Passing the post, follow the stone wall on your left-hand side. The path here is a bit muddy and rough with tree roots. The path leads up to a metal gate and the road.
Go though the gate and turn left on to the public road. Walk along the road for around 160m. On the right-hand side of the road look for a metal gate with a wooden sign labelled ‘Orchard Wood’.
Head through the gate and up the hill on a gravel path which lead past some large scots pine trees.
There are more posts now marked with a ‘blue’ ring that show the way.
The path turns to the right and levels out. There is now a field on your left. The path heads south and is relatively straight for about 500m. Eventually you reach a large stone wall which is maybe 2m in height. This is the old walled Orchard, rather an unusual thing on the west coast of Scotland. The path cuts around the Orchard wall which is maybe 100m long and links up to a driveway and out onto the public road.
Now on the public road you will reach a junction where there are some information boards that may be of interest. Continuing straight down the road. You will see a small loch (pond) on your left and a rack of stored kayaks that are used by Raasay House.
This part of the route is marked with posts that have both a blue and red rings around them.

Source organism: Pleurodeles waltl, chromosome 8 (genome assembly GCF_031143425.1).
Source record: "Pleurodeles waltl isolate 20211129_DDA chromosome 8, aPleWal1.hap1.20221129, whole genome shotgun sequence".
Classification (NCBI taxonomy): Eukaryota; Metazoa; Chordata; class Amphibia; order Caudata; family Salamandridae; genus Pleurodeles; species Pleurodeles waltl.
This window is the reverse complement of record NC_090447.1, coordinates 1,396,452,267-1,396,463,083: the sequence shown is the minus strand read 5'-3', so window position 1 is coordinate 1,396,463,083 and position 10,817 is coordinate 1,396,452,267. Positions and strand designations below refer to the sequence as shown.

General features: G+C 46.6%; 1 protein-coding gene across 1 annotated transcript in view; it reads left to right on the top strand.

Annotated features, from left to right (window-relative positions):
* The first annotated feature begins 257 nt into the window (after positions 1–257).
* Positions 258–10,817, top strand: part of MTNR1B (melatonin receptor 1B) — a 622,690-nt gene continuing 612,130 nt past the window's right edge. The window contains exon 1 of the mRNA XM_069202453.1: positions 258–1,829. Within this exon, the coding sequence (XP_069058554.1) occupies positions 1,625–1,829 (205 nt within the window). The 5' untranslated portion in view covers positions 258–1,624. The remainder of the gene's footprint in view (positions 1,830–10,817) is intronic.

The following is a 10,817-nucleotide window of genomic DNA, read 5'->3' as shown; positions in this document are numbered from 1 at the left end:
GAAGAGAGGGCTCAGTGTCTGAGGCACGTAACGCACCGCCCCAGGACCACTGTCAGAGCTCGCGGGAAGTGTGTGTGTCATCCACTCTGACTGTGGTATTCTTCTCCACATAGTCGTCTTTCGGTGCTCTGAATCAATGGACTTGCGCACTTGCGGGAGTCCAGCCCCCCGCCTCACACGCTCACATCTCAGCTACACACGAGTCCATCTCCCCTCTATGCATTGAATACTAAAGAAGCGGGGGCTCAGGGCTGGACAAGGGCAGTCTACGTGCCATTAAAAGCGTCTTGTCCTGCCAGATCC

Turn off the road and down a gravel path beside the kayaks where there is a small foot bridge to cross.
The gravel path heads uphill away from the loch with pine trees on your right-hand side. At the top of the hill the track turns to the right where there is a fork in the path and a signpost for to ‘Dun Caana’. Our route stays on the main track following the posts now with just one red ring around the top.
Follow the path for another 200m where there is a sign for ‘Dun Borodale Broch’.
Dun Borodale Broch
Turning of the walking route there is a short path up to Dun Borodale Broch.
Broch’s are understood to be Pictish round towers and there are hundreds on the west coast of Scotland. Usually in line of sight from at least one other to allow signals to be passed.
This tower is in not the best of conditions but is still worth a look. Re-join the walking route.
Follow the path from the Broch down the hill to where there are some impressively large pine trees. The track cuts in front on the old Church Manse. The cottage with a large garden and, unusually, a tennis court.
Follow the driveway to the Church where there are some red posts confirming the way. Pass the white Church and you will see a narrow gravel footpath. The path drops downhill past a mix of birch trees and tall heather. After a couple of minutes walking the path drops down to meet the public road.
We will now follow the public road back to the ferry terminal. If you wish you can head down in to Inverarish where there is a shop or take the direct road back.
You will pass the new Isle of Raasay Distillery which is a distinctive building. We also pass the old farm buildings where the TV show ‘S.A.S. Who Dares Wins’ is shot. Finally, you pass Raasay House which is well worth stopping for some refreshments at their café. Our walk finishes back at the ferry terminal.